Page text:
As part of the Time to Focus report, an extensive analysis of eye research publications was carried out, which shows the scope of the influence and impact UK research has on fighting sight loss globally. On average the published outputs of the UK’s eye research receive over 10 percent more citations than the world average. And the percentage of UK publications that are highly cited is substantially higher than the global average meaning that UK research is helping to shape/influence researchers across the globe.
The analysis goes on to show that among UK research funders, Fight for Sight’s expertise in identifying and carrying out research with a greater impact than that of other, often bigger, funders places it among the very best in the world. Fight for Sight funded research receives 80 percent more citations and is twice as likely to be highly cited than the world average.
Ms Krause said: "Our comprehensive research analysis proves that the UK punches above our weight in the field of eye research and that at Fight for Sight we fund some of the most impactful research in the world. We are calling on the government to double funding in the next decade to keep us at the forefront of eye research globally and help us reach our targets of new treatments for the leading causes of blindess in the next ten years."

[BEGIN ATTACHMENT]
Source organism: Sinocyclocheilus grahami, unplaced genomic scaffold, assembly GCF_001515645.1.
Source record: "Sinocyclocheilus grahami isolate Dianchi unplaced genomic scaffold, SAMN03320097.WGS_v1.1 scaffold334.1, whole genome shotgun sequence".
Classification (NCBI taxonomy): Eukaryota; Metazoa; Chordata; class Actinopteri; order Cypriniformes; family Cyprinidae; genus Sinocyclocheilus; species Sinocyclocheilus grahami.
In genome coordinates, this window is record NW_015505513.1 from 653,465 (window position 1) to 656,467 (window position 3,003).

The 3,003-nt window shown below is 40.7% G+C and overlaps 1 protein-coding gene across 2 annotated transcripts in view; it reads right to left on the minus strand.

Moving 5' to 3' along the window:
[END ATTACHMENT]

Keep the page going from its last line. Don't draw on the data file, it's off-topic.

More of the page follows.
Statistics and costs
- There are currently over two million people in the UK living with sight loss, more than half of which is avoidable. According to today’s report, this number will jump to 3.5 million by 2050.
- Today, sight loss costs the UK economy £25.2 billion a year. Fight for Sight estimates that this cost will rise to £29.9 billion a year by 2030 and £33.5 billion a year by 2050.
- Eighty-four percent of the economic costs of sight loss lie outside the health and social care system, reflecting the costs of informal care by family and friends and the loss of productivity as a result of barriers to the workplace and impact on quality of life.
- With the health and social care sector struggling to meet the demands of sight loss, the reliance on family and friends to fill the gaps in services has a significant economic cost. The report estimates this ‘informal’ care is costing the UK economy £8.5 billion a year – a third of the total cost.